Associated with the housing bubble in the mortgage market, 1 trillion out of 9 trillions mortgage will be reset next year. This will increase housing market inventory further, while Fed cutting interest rate next year will help the market somewhat. However, if you think a slow-motion market can finish its correction in a mere 3 months, you got to be joking (did David Lereah at NAR or Greenspan f*rt?). Even a super-fast volatile sector like precious metals couldn’t finish its correction in less than 2 months. I think the correction or crash in housing market will last for YEARS, about 5 to 6 years to be exact until 2011/2012 in my best guess. Possibly with the later 2 to 3 years to be flat or slightly up (0% to less than 3% range annually).
  2. US economic growth is slowing down. And the biggest culprit is the housing market. I believe that although you may not see a headline recession due to all the economic fudged reports and skewed media, a US recession could be here already. By recession, I mean any actual growth rate that is close to 0% or slightly negative.

With the above macro picture, I believe that in the short to intermediate term (now to end of 2007), this is probably what would happen:

  1. US central bank will print like crazy, with money supply increasing probably at 8% annually or above. This is to drive money back towards into bond, housing, and stock markets. However, they cannot control fully where these additional money supply will go. A higher bond market, which translates into a lower interest rate will alleviate anyone who wants to refinance their ARM into fixed rate loan. But I believe that a 2002-style of yield crashing will NOT happen this time around, due to the growing diversification of $US around the world. In the short term however, stock markets may from time to time experience the jubilating rallies due to the extra shower of newly minted money. I tentatively believe that the secular bear market in stocks is NOT over, at least on the inflation-adjusted basis.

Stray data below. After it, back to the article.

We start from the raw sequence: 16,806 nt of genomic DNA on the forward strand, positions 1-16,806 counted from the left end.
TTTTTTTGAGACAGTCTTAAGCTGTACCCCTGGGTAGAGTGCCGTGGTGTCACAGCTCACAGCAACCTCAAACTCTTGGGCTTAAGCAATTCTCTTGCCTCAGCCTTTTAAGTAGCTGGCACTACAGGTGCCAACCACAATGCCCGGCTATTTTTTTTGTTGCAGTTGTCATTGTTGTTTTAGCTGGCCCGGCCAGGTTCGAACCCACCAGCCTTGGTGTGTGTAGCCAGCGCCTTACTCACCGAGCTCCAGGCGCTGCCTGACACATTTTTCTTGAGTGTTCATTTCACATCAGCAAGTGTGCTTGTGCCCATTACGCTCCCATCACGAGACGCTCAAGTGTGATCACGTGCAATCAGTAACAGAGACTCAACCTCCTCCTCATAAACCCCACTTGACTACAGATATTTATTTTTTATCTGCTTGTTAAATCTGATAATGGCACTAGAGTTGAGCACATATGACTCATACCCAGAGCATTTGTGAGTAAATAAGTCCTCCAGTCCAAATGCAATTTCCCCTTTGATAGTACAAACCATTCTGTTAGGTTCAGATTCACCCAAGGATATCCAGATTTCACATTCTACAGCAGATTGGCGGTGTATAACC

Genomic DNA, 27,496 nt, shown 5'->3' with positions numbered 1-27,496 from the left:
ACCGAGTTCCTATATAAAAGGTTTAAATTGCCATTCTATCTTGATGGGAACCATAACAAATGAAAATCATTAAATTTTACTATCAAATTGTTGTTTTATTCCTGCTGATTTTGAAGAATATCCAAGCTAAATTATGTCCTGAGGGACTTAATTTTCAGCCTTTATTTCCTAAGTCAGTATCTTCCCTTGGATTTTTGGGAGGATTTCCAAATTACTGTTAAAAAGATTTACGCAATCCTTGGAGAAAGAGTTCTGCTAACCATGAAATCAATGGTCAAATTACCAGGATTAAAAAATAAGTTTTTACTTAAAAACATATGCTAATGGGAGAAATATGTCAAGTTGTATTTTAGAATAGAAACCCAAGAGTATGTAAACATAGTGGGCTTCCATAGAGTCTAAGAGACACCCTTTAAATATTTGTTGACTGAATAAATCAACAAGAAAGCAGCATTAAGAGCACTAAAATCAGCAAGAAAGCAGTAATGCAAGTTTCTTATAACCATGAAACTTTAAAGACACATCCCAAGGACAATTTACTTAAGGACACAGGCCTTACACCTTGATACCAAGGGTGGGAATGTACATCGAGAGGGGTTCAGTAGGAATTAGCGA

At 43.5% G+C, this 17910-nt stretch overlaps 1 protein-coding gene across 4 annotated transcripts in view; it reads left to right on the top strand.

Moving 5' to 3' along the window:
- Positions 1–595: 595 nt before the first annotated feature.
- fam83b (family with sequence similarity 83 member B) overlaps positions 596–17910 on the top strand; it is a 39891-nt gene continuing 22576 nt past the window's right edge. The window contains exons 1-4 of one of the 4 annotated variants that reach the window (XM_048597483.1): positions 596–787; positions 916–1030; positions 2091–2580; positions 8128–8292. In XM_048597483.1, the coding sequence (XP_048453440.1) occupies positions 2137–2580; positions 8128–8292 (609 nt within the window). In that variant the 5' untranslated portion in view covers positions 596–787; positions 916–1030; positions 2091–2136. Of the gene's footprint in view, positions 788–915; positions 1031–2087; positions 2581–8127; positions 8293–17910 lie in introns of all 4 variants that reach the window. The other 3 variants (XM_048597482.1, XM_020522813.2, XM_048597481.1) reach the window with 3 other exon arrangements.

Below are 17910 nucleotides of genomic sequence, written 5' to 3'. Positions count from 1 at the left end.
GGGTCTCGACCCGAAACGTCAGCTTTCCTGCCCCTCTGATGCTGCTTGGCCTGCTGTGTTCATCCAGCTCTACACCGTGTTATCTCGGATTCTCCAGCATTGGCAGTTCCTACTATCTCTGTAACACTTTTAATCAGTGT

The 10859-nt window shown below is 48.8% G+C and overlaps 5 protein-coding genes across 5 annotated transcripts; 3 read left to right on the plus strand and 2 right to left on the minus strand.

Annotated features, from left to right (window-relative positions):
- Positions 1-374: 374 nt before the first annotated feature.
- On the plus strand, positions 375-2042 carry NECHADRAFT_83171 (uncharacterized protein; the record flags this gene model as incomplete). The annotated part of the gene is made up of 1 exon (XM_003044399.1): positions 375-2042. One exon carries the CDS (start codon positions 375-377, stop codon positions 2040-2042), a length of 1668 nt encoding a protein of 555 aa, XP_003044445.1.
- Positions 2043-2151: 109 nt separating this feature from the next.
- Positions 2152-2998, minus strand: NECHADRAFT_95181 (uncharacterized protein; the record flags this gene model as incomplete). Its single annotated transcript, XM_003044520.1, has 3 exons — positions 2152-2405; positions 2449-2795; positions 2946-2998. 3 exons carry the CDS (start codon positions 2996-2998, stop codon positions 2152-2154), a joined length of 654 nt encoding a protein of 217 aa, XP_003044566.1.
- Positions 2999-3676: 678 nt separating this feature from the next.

2. Due to the slower or zero growth, Fed and big brokerages will try to keep a lid on the commodity and precious metal markets. A slower “growth” in USA is definitely a negative for base metals, steel, cement, energy producers. But they will also continued to be supported by the Asian demand (or the Chindia, China+India). My guess is that the stocks of these commodity may go into a range trading, but a bigger trading range of maybe some 30% peak to bottom (on the average) in 2007. This trading range allows the secular bull market in energy to catch their breath. Some may outperforms others, such as uranium. I think the bottom range of these stocks are around here. While it is possible that selected few of the raw commodity price may either go on and make new highs, or trade with a slight bullish tone.